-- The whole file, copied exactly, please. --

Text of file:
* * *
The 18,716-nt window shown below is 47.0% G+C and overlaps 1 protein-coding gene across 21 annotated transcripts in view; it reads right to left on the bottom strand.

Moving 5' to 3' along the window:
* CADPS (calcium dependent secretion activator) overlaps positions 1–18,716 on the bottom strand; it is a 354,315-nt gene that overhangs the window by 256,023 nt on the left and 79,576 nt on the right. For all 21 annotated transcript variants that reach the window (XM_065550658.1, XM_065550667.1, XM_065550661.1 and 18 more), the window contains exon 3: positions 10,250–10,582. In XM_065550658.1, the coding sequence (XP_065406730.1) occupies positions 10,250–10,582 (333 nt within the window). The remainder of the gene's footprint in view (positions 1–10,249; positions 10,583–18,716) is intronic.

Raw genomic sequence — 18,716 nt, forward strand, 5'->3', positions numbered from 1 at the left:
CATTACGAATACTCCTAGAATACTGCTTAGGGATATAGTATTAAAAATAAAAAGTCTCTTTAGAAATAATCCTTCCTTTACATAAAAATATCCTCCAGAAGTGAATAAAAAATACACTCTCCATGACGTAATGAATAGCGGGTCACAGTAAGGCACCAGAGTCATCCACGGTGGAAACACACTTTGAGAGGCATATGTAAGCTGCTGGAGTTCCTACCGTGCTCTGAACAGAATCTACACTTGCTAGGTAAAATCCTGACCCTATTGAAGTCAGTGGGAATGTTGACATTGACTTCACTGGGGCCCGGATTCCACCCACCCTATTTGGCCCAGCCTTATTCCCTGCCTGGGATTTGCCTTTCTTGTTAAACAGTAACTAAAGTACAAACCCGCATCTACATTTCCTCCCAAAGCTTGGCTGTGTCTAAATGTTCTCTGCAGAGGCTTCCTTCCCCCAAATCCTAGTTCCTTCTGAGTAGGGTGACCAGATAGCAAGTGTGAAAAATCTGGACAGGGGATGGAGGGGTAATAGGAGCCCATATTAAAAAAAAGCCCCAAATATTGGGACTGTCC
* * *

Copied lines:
The 18,716-nt window shown below is 47.0% G+C and overlaps 1 protein-coding gene across 21 annotated transcripts in view; it reads right to left on the bottom strand.

Moving 5' to 3' along the window:
* CADPS (calcium dependent secretion activator) overlaps positions 1–18,716 on the bottom strand; it is a 354,315-nt gene that overhangs the window by 256,023 nt on the left and 79,576 nt on the right. For all 21 annotated transcript variants that reach the window (XM_065550658.1, XM_065550667.1, XM_065550661.1 and 18 more), the window contains exon 3: positions 10,250–10,582. In XM_065550658.1, the coding sequence (XP_065406730.1) occupies positions 10,250–10,582 (333 nt within the window). The remainder of the gene's footprint in view (positions 1–10,249; positions 10,583–18,716) is intronic.

Raw genomic sequence — 18,716 nt, forward strand, 5'->3', positions numbered from 1 at the left:
CATTACGAATACTCCTAGAATACTGCTTAGGGATATAGTATTAAAAATAAAAAGTCTCTTTAGAAATAATCCTTCCTTTACATAAAAATATCCTCCAGAAGTGAATAAAAAATACACTCTCCATGACGTAATGAATAGCGGGTCACAGTAAGGCACCAGAGTCATCCACGGTGGAAACACACTTTGAGAGGCATATGTAAGCTGCTGGAGTTCCTACCGTGCTCTGAACAGAATCTACACTTGCTAGGTAAAATCCTGACCCTATTGAAGTCAGTGGGAATGTTGACATTGACTTCACTGGGGCCCGGATTCCACCCACCCTATTTGGCCCAGCCTTATTCCCTGCCTGGGATTTGCCTTTCTTGTTAAACAGTAACTAAAGTACAAACCCGCATCTACATTTCCTCCCAAAGCTTGGCTGTGTCTAAATGTTCTCTGCAGAGGCTTCCTTCCCCCAAATCCTAGTTCCTTCTGAGTAGGGTGACCAGATAGCAAGTGTGAAAAATCTGGACAGGGGATGGAGGGGTAATAGGAGCCCATATTAAAAAAAAGCCCCAAATATTGGGACTGTCC